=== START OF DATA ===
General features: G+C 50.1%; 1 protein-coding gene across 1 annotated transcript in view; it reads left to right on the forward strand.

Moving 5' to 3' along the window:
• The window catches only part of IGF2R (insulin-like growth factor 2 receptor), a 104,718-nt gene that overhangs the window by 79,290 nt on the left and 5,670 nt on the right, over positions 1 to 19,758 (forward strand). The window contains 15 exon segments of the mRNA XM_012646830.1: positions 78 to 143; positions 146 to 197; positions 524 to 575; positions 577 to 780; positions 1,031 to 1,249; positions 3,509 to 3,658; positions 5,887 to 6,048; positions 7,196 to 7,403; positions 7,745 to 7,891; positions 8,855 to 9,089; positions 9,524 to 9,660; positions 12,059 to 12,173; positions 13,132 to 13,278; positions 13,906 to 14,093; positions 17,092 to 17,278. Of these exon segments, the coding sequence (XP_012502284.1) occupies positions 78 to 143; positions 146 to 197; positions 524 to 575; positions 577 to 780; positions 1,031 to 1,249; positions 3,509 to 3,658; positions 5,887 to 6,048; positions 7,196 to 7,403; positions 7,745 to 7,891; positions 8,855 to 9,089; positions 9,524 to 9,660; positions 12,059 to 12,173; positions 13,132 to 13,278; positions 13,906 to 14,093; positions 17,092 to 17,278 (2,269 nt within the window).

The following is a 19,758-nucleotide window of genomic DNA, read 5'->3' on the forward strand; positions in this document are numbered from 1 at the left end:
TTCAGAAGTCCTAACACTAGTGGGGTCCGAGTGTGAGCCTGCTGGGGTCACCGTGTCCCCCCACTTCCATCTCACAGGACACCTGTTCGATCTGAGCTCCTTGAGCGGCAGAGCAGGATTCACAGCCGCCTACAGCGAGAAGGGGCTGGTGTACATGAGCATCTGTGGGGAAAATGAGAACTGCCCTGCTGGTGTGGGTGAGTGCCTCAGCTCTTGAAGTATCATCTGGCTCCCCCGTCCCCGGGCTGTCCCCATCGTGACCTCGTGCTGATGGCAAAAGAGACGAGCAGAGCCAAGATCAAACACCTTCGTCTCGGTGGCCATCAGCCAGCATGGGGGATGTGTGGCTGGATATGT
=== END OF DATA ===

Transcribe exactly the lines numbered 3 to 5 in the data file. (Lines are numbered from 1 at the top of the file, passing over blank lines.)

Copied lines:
• The window catches only part of IGF2R (insulin-like growth factor 2 receptor), a 104,718-nt gene that overhangs the window by 79,290 nt on the left and 5,670 nt on the right, over positions 1 to 19,758 (forward strand). The window contains 15 exon segments of the mRNA XM_012646830.1: positions 78 to 143; positions 146 to 197; positions 524 to 575; positions 577 to 780; positions 1,031 to 1,249; positions 3,509 to 3,658; positions 5,887 to 6,048; positions 7,196 to 7,403; positions 7,745 to 7,891; positions 8,855 to 9,089; positions 9,524 to 9,660; positions 12,059 to 12,173; positions 13,132 to 13,278; positions 13,906 to 14,093; positions 17,092 to 17,278. Of these exon segments, the coding sequence (XP_012502284.1) occupies positions 78 to 143; positions 146 to 197; positions 524 to 575; positions 577 to 780; positions 1,031 to 1,249; positions 3,509 to 3,658; positions 5,887 to 6,048; positions 7,196 to 7,403; positions 7,745 to 7,891; positions 8,855 to 9,089; positions 9,524 to 9,660; positions 12,059 to 12,173; positions 13,132 to 13,278; positions 13,906 to 14,093; positions 17,092 to 17,278 (2,269 nt within the window).

The following is a 19,758-nucleotide window of genomic DNA, read 5'->3' on the forward strand; positions in this document are numbered from 1 at the left end:
TTCAGAAGTCCTAACACTAGTGGGGTCCGAGTGTGAGCCTGCTGGGGTCACCGTGTCCCCCCACTTCCATCTCACAGGACACCTGTTCGATCTGAGCTCCTTGAGCGGCAGAGCAGGATTCACAGCCGCCTACAGCGAGAAGGGGCTGGTGTACATGAGCATCTGTGGGGAAAATGAGAACTGCCCTGCTGGTGTGGGTGAGTGCCTCAGCTCTTGAAGTATCATCTGGCTCCCCCGTCCCCGGGCTGTCCCCATCGTGACCTCGTGCTGATGGCAAAAGAGACGAGCAGAGCCAAGATCAAACACCTTCGTCTCGGTGGCCATCAGCCAGCATGGGGGATGTGTGGCTGGATATGT